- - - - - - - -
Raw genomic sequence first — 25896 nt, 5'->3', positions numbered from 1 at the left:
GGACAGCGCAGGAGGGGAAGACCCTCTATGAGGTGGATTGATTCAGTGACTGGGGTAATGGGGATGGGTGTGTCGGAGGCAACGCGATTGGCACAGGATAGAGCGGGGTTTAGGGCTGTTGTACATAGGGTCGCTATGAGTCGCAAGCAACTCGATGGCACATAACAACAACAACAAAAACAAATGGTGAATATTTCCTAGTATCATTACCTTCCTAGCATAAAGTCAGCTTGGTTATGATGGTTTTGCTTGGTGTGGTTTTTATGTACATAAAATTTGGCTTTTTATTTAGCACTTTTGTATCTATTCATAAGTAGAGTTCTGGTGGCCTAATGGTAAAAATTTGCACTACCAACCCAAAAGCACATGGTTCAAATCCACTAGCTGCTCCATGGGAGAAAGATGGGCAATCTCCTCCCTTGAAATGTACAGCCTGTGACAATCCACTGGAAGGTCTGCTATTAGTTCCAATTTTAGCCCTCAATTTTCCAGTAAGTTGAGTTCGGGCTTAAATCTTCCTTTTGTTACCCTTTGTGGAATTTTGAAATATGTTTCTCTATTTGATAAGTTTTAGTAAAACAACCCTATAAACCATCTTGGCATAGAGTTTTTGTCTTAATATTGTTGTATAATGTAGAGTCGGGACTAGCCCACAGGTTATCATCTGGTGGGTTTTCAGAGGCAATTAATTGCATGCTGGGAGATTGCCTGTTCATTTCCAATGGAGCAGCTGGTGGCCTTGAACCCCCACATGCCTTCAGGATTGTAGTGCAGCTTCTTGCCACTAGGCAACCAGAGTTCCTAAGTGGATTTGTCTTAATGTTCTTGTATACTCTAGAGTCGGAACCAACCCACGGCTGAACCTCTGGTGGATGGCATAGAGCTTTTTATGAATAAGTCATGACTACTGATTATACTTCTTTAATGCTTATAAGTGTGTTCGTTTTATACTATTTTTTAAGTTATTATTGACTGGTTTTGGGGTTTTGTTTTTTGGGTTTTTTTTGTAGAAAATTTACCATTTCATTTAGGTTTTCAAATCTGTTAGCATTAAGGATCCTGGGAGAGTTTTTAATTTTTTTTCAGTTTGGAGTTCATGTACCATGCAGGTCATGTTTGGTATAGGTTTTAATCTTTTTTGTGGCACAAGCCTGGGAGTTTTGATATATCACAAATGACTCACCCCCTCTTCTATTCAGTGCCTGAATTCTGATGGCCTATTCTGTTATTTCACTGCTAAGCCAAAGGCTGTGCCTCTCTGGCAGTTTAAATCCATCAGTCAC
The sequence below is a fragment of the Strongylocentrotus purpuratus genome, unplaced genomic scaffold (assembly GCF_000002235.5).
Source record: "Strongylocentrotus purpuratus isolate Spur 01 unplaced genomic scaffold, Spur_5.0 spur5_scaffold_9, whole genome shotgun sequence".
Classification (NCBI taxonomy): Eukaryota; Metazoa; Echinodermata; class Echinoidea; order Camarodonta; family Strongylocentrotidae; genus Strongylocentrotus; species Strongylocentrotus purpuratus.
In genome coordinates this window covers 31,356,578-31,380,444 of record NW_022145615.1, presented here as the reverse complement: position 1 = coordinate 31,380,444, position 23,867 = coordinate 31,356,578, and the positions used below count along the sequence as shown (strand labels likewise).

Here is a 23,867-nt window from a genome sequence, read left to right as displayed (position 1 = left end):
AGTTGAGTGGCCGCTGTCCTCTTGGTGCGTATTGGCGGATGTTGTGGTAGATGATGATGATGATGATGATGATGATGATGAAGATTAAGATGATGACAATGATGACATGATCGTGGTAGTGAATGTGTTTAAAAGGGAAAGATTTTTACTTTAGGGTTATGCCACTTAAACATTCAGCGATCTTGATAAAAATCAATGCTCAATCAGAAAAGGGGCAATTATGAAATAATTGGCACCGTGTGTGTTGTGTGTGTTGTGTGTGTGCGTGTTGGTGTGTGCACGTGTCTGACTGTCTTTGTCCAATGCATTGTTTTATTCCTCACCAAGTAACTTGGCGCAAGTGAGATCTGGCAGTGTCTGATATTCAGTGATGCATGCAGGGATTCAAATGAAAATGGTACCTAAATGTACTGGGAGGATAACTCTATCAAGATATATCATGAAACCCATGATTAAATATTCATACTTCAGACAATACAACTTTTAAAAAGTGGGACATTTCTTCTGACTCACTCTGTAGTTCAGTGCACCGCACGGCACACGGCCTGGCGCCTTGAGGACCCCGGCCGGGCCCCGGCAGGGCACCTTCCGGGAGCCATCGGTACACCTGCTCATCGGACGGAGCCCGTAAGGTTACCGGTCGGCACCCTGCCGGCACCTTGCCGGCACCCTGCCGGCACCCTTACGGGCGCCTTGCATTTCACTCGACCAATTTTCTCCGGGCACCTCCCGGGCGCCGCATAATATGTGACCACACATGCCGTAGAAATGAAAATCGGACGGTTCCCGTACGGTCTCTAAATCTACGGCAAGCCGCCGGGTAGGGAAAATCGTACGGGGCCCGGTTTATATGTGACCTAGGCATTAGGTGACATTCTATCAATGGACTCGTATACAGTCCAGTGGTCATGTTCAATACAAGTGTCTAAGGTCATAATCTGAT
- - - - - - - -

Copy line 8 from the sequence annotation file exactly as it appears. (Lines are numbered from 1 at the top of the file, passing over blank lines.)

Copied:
AGTTGAGTGGCCGCTGTCCTCTTGGTGCGTATTGGCGGATGTTGTGGTAGATGATGATGATGATGATGATGATGATGATGAAGATTAAGATGATGACAATGATGACATGATCGTGGTAGTGAATGTGTTTAAAAGGGAAAGATTTTTACTTTAGGGTTATGCCACTTAAACATTCAGCGATCTTGATAAAAATCAATGCTCAATCAGAAAAGGGGCAATTATGAAATAATTGGCACCGTGTGTGTTGTGTGTGTTGTGTGTGTGCGTGTTGGTGTGTGCACGTGTCTGACTGTCTTTGTCCAATGCATTGTTTTATTCCTCACCAAGTAACTTGGCGCAAGTGAGATCTGGCAGTGTCTGATATTCAGTGATGCATGCAGGGATTCAAATGAAAATGGTACCTAAATGTACTGGGAGGATAACTCTATCAAGATATATCATGAAACCCATGATTAAATATTCATACTTCAGACAATACAACTTTTAAAAAGTGGGACATTTCTTCTGACTCACTCTGTAGTTCAGTGCACCGCACGGCACACGGCCTGGCGCCTTGAGGACCCCGGCCGGGCCCCGGCAGGGCACCTTCCGGGAGCCATCGGTACACCTGCTCATCGGACGGAGCCCGTAAGGTTACCGGTCGGCACCCTGCCGGCACCTTGCCGGCACCCTGCCGGCACCCTTACGGGCGCCTTGCATTTCACTCGACCAATTTTCTCCGGGCACCTCCCGGGCGCCGCATAATATGTGACCACACATGCCGTAGAAATGAAAATCGGACGGTTCCCGTACGGTCTCTAAATCTACGGCAAGCCGCCGGGTAGGGAAAATCGTACGGGGCCCGGTTTATATGTGACCTAGGCATTAGGTGACATTCTATCAATGGACTCGTATACAGTCCAGTGGTCATGTTCAATACAAGTGTCTAAGGTCATAATCTGAT